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Graphics/Benchmarks

The First Benchmarks Of The Intel-Powered ODROID-H2 $111 Board

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Graphics/Benchmarks

Last month ODROID announced an Intel-powered single board computer after their experimenting with a Ryzen SBC hadn't panned out for this company known for their high-performance ARM SBCs. The ODROID-H2 has begun shipping as this $111 USD Intel x86_64 quad-core board while for your viewing pleasure today are some initial performance benchmarks of this board.

The ODROID-H2 began shipping to customers this week. I don't yet have a ODROID-H2 for testing locally within a controlled environment but via a Phoronix reader got remote access for some initial benchmarking for the time being. Hopefully Hardkernel will be sending over an ODROID-H2 soon; they have also been in contact and in the days ahead will be running ODROID-XU4 benchmarks too.

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Linux, the LF, and Graphics

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Graphics/Benchmarks
Linux
  • New Intel Stratix 10 FPGA Drivers Coming To Linux 4.21 Kernel

    At the end of last year Intel announced the Stratix 10 FPGA with HBM2 memory for HPC workloads. With the Linux 4.21 kernel cycle, the support for this hardware will be further improved upon for FPGA programming with the mainline kernel.

  • Some Linux Users Are Reporting Software RAID Issues With ASRock Motherboards

    Making the rounds this morning is an ASRock forum post about a motherboard accidentally and repeatedly wiping out Linux Software RAID meta-data. A few Phoronix readers have also reported similar issues such as in the forums and Twitter. This appears to stem from an UEFI issue. 

    The original report is pertaining to an ASRock Z97 Extreme6 motherboard. The indications are at boot time the ASRock UEFI implementation is accidentally zeroing out part of the disk containing the MD RAID meta-data during the start-up process. The belief by the user is that the UEFI thinks its trying to repair the GUID Partition Table (GPT), not knowing its a Linux RAID setup. So take this as a word of caution for the moment; it's obviously unintentional damage and likely the result of ASRock not testing their consumer products under Linux much.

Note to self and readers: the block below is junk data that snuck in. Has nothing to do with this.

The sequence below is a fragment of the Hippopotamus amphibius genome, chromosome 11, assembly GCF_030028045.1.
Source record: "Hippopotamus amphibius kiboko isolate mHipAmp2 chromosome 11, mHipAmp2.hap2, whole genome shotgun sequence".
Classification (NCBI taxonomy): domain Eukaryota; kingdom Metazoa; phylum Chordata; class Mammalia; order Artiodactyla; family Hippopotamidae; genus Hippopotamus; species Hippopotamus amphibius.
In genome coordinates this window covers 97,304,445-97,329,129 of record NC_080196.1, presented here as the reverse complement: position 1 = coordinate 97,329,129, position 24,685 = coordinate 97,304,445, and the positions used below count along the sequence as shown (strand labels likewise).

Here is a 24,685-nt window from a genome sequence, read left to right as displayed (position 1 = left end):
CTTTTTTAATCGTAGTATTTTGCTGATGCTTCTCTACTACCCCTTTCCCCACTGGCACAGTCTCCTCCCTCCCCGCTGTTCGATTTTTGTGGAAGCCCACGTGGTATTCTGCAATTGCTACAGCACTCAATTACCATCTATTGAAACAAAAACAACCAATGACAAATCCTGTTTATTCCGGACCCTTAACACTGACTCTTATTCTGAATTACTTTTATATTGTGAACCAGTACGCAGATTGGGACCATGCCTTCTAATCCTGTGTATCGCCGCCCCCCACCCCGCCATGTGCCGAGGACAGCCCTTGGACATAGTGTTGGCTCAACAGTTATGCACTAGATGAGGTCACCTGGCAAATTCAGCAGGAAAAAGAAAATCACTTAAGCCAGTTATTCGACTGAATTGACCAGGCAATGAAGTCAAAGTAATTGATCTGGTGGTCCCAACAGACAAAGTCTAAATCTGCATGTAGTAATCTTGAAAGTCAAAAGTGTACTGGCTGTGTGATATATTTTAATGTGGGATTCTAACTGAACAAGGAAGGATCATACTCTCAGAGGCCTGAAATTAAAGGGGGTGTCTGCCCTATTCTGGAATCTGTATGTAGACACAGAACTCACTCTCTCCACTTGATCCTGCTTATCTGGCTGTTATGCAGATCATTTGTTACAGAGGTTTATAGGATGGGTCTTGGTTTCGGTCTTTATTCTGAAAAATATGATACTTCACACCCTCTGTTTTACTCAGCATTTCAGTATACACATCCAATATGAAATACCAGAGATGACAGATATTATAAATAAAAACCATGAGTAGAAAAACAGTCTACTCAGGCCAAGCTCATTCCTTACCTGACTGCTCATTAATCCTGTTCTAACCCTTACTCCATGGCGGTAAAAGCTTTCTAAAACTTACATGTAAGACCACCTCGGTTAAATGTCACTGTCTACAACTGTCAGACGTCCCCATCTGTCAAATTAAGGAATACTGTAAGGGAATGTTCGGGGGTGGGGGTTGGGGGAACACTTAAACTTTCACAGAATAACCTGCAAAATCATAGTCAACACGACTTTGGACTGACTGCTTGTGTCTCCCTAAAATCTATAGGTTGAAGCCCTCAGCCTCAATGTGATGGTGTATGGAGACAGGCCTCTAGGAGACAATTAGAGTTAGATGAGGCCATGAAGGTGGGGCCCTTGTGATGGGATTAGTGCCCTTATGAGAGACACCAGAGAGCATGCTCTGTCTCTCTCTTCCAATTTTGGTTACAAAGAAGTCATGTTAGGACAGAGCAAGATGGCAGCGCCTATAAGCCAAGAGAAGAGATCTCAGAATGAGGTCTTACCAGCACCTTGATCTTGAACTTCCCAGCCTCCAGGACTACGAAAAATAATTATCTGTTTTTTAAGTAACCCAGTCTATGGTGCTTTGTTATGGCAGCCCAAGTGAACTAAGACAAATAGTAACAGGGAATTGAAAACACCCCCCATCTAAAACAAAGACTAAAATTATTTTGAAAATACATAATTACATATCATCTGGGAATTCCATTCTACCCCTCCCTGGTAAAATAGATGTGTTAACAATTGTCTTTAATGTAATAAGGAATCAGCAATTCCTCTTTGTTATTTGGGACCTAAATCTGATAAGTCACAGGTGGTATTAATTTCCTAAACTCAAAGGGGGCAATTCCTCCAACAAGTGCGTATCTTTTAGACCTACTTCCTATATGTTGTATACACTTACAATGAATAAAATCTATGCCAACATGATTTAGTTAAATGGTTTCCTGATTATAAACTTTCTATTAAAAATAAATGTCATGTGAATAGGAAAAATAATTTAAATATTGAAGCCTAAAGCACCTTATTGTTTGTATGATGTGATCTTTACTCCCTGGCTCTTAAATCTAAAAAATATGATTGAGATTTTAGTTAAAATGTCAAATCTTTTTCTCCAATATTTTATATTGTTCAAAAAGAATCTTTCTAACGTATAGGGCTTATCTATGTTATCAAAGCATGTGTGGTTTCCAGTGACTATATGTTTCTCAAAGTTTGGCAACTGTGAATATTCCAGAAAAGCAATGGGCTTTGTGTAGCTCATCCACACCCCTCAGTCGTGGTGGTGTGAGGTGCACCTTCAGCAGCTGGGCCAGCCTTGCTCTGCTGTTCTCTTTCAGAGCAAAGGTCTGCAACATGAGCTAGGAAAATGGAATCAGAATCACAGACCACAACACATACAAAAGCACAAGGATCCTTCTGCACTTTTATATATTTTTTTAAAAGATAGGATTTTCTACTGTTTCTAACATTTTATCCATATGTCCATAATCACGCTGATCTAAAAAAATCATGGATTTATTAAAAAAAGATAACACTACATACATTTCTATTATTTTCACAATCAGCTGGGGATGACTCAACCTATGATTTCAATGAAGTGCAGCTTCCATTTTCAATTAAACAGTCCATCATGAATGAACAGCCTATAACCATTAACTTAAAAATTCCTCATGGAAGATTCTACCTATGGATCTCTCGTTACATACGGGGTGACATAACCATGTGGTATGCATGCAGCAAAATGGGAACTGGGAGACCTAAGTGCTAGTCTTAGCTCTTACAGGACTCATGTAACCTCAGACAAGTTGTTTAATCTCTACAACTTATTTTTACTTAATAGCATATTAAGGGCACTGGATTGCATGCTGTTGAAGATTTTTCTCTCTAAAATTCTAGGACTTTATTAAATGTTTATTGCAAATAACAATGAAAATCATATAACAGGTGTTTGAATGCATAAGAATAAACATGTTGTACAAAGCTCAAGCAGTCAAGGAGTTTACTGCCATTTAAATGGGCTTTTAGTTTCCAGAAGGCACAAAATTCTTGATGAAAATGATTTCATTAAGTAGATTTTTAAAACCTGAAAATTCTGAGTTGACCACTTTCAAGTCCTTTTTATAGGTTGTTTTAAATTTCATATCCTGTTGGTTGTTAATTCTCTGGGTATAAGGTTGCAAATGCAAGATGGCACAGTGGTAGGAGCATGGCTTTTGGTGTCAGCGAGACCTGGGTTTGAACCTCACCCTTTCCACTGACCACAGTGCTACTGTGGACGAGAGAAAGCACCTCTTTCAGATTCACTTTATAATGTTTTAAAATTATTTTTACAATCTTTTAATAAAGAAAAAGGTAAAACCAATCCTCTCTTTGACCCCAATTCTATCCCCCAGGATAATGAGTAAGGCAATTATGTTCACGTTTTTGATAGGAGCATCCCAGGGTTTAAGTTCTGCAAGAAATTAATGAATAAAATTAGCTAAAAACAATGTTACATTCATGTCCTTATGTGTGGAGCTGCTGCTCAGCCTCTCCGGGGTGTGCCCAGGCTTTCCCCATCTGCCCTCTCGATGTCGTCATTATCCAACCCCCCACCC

• Linux Foundation Offers Open Source Certification Exams from Anywhere
  • Machine Learning, Biased Models, and Finding the Truth

    Machine learning and statistics are playing a pivotal role in finding the truth in human rights cases around the world – and serving as a voice for victims, Patrick Ball, director of Research for the Human Rights Data Analysis Group, told the audience at Open Source Summit Europe.

    Ball began his keynote, “Digital Echoes: Understanding Mass Violence with Data and Statistics,” with background on his career, which started in 1991 in El Salvador, building databases. While working with truth commissions from El Salvador to South Africa to East Timor, with international criminal tribunals as well as local groups searching for lost family members, he said, “one of the things that we work with every single time is trying to figure out what the truth means.”

    In the course of the work, “we’re always facing people who apologize for mass violence. They tell us grotesque lies that they use to attempt to excuse this violence. They deny that it happened. They blame the victims. This is common, of course, in our world today.”

    Human rights campaigns “speak with the moral voice of the victims,’’ he said. Therefore, it is critical that statistics, including machine learning, are accurate, Ball said.

  • LunarG Rolls Out Vulkan Configurator With Updated SDK

    LunarG has shipped the latest version of the Vulkan SDK that pulls in support for the many recently introduced extensions from VK_NV_ray_tracing to VK_EXT_pci_bus_info and VK_EXT_transform_feedback, among other recent vendor extensions. There is also bug fixes and improved validation coverage for this Vulkan SDK.

  • Intel Iris Gallium3D Open-Source Driver Continues Speeding Along

    Fresh out of the US holiday weekend, the Intel Iris Gallium3D driver that is forming as the company's future OpenGL Linux driver with better performance potential and modern design, saw a number of new code commits. 

    A lot of new code has landed in the Iris driver thanks to its lead developer Kenneth Graunke as well as Chris Wilson and Jason Ekstrand of Intel OTC and also David Airlie of Red Hat has been contributing some patches too for this driver.

A Look At The Open-Source Talos II POWER9 Performance Against x86_64 Server CPUs

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Graphics/Benchmarks